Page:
2006 review: Australia breaks through

Australia, which had not reached the final of the previous four competitions, won the title for the first time and skipper Ricky Ponting attributed it to team effort. 

The jubilant Australian team with the trophy.   -  K. R. Deepak

Brian Lara suspected that his team may have been overcome by stage fright against Australia in the title match of the ICC Champions Trophy at the Brabourne Stadium in Mumbai. 

Unseasonal showers had delayed the start of the final by almost three hours and in the end, the West Indies — competing to defend the trophy it had won defeating England in the 2004 final at The Oval in London — flattered to deceive after a blazing 49-run start from Chris Gayle and Shivnarine Chanderpaul and was shot out for 138 in two and a half hours. Australia, which had lost the league match to the West Indies by 10 runs, flexed its muscles to win the title for the first time. A jubilant Australian captain, Ricky Ponting, said: “We were desperate to win and again the players showed the character to be the best. It was a commanding display by our team.”

Australia, which had not reached the final of the previous four competitions, had a whiff of the title when left-arm seamer Nathan Bracken rocked the top-order and once he removed the in-form Gayle, the West Indies innings collapsed like a pack of cards. Gayle made 37, Chanderpaul 27, and Dwayne Bravo 21, but the rest fell for single digit scores. Glenn McGrath and Shane Watson ripped apart the middle order, including the wicket of Lara, who had recovered from a back spasm on the eve of the final.

Fast bowler Jerome Taylor, who had taken a hat-trick in the league match against Ponting’s team at the same venue, sent back the Australian captain for a duck, but Shane Watson (Man of the Match in the final) and Damien Martyn took their side past the finishing line.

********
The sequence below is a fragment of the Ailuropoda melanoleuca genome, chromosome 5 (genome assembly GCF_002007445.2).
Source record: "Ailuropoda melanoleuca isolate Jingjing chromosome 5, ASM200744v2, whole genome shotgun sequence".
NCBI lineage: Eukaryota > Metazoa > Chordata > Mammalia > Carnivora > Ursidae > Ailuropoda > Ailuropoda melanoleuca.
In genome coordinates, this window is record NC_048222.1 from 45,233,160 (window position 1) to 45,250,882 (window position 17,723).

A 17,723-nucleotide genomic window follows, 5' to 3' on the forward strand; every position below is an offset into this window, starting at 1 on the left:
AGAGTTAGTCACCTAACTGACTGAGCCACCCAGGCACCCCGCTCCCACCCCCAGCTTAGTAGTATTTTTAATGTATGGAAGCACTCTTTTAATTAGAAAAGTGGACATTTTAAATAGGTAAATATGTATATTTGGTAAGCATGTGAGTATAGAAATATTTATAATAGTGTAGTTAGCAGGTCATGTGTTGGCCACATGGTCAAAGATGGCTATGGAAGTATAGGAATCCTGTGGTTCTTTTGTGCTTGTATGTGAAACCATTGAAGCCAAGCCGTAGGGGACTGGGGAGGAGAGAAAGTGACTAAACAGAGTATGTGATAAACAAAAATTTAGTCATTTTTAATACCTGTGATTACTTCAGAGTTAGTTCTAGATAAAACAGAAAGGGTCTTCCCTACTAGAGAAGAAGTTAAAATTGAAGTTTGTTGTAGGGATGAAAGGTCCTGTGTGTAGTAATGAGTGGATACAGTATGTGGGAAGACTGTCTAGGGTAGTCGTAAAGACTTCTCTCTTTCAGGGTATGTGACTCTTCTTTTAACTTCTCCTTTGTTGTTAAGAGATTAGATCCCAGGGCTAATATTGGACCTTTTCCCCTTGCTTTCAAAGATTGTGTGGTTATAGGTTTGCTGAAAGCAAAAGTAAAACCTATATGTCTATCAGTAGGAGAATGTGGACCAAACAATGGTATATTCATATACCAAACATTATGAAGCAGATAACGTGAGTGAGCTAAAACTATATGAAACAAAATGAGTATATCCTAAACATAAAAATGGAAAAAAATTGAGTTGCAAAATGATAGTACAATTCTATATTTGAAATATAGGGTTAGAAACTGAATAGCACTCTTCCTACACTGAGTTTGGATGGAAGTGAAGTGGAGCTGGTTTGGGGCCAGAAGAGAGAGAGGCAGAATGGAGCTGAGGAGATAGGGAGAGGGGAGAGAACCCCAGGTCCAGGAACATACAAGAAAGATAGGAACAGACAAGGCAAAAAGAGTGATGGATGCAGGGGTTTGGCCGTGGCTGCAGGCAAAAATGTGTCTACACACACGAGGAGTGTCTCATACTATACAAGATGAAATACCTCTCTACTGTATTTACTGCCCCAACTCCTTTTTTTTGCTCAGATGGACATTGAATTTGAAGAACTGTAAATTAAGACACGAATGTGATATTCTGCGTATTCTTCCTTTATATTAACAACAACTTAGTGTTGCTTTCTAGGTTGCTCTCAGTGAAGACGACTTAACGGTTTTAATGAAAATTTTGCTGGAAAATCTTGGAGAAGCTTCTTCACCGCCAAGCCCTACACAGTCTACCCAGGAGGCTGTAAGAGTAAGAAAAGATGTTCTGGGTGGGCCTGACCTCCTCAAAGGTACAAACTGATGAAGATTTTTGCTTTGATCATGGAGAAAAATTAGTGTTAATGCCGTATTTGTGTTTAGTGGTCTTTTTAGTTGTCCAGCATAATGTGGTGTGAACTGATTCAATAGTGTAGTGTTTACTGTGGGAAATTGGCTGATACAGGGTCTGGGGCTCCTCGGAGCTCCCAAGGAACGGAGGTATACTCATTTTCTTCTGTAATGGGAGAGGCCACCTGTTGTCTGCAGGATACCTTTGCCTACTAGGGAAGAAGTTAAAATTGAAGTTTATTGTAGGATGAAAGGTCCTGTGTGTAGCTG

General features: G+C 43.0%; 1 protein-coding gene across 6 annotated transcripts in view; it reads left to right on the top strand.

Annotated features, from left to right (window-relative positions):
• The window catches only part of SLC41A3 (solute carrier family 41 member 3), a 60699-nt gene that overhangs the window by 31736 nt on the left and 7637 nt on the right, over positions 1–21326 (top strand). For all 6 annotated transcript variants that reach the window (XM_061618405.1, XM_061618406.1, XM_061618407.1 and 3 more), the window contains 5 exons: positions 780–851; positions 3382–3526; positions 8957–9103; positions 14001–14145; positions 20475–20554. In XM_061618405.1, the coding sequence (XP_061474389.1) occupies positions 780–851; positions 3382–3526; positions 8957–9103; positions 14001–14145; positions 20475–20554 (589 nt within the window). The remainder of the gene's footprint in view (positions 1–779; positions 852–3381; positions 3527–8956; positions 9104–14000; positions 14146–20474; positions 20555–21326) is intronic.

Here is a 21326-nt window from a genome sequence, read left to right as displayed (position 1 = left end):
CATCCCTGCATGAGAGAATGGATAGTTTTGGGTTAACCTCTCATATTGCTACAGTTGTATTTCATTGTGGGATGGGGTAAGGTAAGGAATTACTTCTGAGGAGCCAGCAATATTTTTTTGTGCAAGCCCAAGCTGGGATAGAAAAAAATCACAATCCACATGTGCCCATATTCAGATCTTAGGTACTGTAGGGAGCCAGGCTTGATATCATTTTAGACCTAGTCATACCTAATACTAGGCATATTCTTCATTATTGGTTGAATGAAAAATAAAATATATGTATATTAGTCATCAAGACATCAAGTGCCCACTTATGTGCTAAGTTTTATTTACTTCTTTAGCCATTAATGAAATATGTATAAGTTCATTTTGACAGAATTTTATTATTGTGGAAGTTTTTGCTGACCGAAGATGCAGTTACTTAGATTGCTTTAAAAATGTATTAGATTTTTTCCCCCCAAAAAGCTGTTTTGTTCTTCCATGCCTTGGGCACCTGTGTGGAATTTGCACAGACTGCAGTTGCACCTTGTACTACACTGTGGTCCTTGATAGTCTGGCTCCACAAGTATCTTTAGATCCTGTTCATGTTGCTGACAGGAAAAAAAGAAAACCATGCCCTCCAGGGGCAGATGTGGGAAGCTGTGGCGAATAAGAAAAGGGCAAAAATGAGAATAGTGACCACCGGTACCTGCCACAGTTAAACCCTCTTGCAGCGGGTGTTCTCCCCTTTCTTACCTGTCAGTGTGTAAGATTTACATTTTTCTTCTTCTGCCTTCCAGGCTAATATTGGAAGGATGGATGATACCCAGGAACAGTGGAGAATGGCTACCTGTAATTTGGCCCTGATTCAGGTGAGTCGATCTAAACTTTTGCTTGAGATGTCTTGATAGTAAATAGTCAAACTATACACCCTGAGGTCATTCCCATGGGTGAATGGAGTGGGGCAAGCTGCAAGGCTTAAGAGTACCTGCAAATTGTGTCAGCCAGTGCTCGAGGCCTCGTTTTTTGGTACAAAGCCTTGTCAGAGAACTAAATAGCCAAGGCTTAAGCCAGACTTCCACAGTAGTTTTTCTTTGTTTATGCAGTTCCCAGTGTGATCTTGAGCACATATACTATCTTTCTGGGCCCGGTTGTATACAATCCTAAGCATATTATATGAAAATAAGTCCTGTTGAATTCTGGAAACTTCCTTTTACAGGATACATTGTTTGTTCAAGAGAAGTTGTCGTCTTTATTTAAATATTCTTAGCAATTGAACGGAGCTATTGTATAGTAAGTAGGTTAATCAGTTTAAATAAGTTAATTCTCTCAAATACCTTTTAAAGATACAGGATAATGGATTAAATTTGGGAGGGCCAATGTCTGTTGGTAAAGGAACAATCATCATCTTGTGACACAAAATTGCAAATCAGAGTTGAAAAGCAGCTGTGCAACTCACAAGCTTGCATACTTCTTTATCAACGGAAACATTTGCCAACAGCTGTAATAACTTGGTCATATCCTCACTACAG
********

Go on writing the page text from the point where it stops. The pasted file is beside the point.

A victory in a little over two hours, by eight wickets and with 41 balls to spare in the final reduced to 35 overs, reflected Australia’s supremacy, but the team’s behaviour — virtually pushing Sharad Pawar (the then BCCI President) off the stage — did not go down well with those who were witness to the unseemly act, especially by Martyn. Pawar did not seem to be affected by the Australian team’s conduct: “It was a small thing, a stupid thing. I don’t want to react,” said Pawar.

Controversy surrounded the final with the West Indies absenting itself from the ICC Awards function that was held the previous night and Ponting wanted the ICC to take action against Lara’s team. “Obviously, it’s all just to do with their preparation and what they feel is their best preparation to be right for the game. That’s what they decided to do, but it will definitely be looked at by the ICC. There will be some sort of breach there I would imagine, but that’s for them to decide. We all had to go. No choice. No option,” said Ponting. 

The low-scoring final was in keeping with the scores put on board in the four previous league matches. The final was affected by rain, but the Cricket Club of India, which spent a lot of money to equip the stadium with floodlights for the tournament, could not get the pitch prepared to enable the batsmen to make runs freely. The ICC’s pitch consultant Andy Atkinson was commissioned and he used some glue to bind the surface and to make it last for 100 overs. 

The home team, led by Rahul Dravid, began well, defeating England inJaipur by four wickets. The seamers, Munaf Patel and Irfan Pathan, and off-spinner Ramesh Powar played their part by taking eight wickets and skittling out England for 125 in 25 overs. India struggled before Yuvraj Singh played a defiant unbeaten knock of 27 off 61 balls in 88 minutes. Tendulkar had made 35 off 41 balls. 

India lost to the West Indies by three wickets in Ahmedabad and thereafter to Australia in Mohali. A freak leg injury while warming up playing kho-kho ruled out Yuvraj Singh for the match in Chandigarh, his hometown. India’s total of 249 was easily overtaken by Australia.

Australia, West Indies, South Africa and New Zealand advanced to the semifinals. 

Gayle scored a sparkling unbeaten 133 off 135 balls (17x4, 3x6) as the West Indies beat South Africa by six wickets. And in the second semifinal, Australia rallied splendidly to post 240, after the loss of Adam Gilchrist and Shane Watson with only four runs on the board. Brett Lee, McGrath and Bracken made New Zealand slip to 35 for six before Jacom Oram (43) and Daniel Vettori (79) took their side’s score to 206.

Gayle proved to be a big hit collecting 474 runs, including three centuries — against Bangladesh (104 not out), England (101) and South Africa (133 not out). Another West Indian, Jerome Taylor, took 13 wickets, the highest haul of the tournament.

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